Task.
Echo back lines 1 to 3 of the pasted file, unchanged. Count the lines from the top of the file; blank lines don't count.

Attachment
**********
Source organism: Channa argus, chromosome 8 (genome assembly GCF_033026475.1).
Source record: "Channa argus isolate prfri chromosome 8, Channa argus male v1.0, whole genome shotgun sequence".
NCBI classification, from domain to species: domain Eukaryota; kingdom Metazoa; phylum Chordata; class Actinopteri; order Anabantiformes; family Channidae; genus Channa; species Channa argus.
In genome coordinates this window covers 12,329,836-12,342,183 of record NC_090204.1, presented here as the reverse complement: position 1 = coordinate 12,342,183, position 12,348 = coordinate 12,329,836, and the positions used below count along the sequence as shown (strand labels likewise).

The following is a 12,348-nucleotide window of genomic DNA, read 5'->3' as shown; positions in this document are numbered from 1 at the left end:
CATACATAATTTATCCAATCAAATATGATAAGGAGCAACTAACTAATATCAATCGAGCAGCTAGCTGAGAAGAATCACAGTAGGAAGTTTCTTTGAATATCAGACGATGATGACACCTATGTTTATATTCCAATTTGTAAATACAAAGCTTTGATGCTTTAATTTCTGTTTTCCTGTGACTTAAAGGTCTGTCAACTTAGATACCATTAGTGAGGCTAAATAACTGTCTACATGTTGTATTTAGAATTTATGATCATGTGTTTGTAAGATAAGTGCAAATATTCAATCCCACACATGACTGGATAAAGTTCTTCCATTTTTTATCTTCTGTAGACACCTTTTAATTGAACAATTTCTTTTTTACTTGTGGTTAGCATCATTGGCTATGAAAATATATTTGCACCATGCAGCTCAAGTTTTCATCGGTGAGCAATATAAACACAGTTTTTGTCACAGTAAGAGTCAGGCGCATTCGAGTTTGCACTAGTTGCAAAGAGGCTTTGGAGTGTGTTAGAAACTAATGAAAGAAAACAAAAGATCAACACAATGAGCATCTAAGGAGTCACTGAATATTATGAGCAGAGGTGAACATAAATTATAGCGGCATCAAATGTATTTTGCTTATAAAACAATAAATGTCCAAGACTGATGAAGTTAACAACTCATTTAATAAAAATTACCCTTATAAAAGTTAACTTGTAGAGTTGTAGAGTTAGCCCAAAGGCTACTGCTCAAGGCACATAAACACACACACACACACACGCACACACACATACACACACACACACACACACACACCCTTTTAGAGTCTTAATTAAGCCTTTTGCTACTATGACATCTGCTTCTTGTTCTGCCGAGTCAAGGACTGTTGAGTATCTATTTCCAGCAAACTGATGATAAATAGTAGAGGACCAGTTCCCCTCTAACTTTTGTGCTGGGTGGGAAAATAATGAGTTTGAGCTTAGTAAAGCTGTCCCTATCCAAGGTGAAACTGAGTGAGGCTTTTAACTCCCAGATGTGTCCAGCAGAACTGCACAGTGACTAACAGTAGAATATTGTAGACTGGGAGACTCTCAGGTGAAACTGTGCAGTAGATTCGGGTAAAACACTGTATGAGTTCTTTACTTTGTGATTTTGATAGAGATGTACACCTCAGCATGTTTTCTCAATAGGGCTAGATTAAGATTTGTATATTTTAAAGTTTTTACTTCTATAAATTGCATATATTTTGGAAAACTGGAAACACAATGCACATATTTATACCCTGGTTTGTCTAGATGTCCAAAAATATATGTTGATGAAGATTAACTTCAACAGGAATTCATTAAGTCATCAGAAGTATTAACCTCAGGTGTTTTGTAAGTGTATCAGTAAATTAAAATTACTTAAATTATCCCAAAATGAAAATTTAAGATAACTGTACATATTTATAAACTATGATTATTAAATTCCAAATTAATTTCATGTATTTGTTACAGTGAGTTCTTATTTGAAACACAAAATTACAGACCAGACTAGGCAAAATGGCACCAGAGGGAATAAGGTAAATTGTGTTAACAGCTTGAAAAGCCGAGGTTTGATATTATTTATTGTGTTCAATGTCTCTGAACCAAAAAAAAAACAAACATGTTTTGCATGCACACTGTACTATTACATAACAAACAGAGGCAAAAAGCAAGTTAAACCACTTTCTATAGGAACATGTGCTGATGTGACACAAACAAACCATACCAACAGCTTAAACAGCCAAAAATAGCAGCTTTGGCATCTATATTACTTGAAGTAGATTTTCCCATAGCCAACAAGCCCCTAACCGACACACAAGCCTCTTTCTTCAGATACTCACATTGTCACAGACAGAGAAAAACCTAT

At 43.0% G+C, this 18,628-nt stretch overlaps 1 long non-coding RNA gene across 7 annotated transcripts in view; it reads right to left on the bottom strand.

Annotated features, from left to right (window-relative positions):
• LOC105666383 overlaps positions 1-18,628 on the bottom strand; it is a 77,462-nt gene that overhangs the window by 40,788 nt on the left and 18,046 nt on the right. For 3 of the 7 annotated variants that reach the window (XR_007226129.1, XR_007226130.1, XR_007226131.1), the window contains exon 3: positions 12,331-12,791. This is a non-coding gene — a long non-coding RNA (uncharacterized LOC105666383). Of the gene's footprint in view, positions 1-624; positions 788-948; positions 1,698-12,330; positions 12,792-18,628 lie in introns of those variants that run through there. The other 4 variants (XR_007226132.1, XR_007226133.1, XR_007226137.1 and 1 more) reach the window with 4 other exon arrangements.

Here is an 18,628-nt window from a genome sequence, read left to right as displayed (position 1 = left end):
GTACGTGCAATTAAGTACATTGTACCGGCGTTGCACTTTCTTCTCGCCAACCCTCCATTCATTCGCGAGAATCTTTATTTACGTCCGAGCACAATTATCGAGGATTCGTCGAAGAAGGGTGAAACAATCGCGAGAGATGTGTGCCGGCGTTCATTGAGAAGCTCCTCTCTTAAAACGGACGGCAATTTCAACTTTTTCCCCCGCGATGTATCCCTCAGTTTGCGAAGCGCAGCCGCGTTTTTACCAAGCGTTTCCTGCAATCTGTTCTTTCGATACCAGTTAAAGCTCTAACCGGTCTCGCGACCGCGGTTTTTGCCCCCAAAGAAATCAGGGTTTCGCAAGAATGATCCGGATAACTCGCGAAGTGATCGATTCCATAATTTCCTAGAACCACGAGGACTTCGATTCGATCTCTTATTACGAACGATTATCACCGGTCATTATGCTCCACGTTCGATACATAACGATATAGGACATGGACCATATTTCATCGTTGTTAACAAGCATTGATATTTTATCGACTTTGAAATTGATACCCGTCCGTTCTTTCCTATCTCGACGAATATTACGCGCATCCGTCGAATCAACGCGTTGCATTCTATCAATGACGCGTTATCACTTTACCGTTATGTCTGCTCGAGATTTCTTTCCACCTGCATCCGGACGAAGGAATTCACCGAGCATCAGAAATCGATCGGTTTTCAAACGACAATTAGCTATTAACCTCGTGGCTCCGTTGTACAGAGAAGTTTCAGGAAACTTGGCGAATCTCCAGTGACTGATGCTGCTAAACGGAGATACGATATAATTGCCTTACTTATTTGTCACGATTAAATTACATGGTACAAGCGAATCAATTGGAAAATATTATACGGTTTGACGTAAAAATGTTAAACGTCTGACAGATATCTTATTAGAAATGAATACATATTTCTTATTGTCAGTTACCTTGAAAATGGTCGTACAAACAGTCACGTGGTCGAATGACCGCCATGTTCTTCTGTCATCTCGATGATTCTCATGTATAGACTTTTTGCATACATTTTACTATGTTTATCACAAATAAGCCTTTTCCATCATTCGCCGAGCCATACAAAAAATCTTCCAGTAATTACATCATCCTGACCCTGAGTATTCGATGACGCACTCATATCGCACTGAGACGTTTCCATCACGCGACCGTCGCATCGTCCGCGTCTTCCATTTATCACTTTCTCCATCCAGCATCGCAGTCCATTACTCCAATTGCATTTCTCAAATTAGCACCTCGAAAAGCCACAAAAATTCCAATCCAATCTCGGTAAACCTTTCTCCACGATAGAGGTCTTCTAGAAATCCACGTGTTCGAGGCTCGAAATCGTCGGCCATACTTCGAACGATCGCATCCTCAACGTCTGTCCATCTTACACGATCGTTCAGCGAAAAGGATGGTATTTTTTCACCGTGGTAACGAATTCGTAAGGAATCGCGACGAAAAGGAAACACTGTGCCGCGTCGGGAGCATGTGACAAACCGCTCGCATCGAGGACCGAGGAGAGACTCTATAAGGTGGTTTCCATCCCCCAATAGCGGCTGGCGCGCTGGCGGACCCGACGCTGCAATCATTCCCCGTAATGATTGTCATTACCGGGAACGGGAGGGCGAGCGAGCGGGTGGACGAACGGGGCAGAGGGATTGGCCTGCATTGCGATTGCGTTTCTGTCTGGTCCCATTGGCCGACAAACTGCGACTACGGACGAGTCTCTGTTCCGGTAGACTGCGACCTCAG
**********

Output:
Source organism: Channa argus, chromosome 8 (genome assembly GCF_033026475.1).
Source record: "Channa argus isolate prfri chromosome 8, Channa argus male v1.0, whole genome shotgun sequence".
NCBI classification, from domain to species: domain Eukaryota; kingdom Metazoa; phylum Chordata; class Actinopteri; order Anabantiformes; family Channidae; genus Channa; species Channa argus.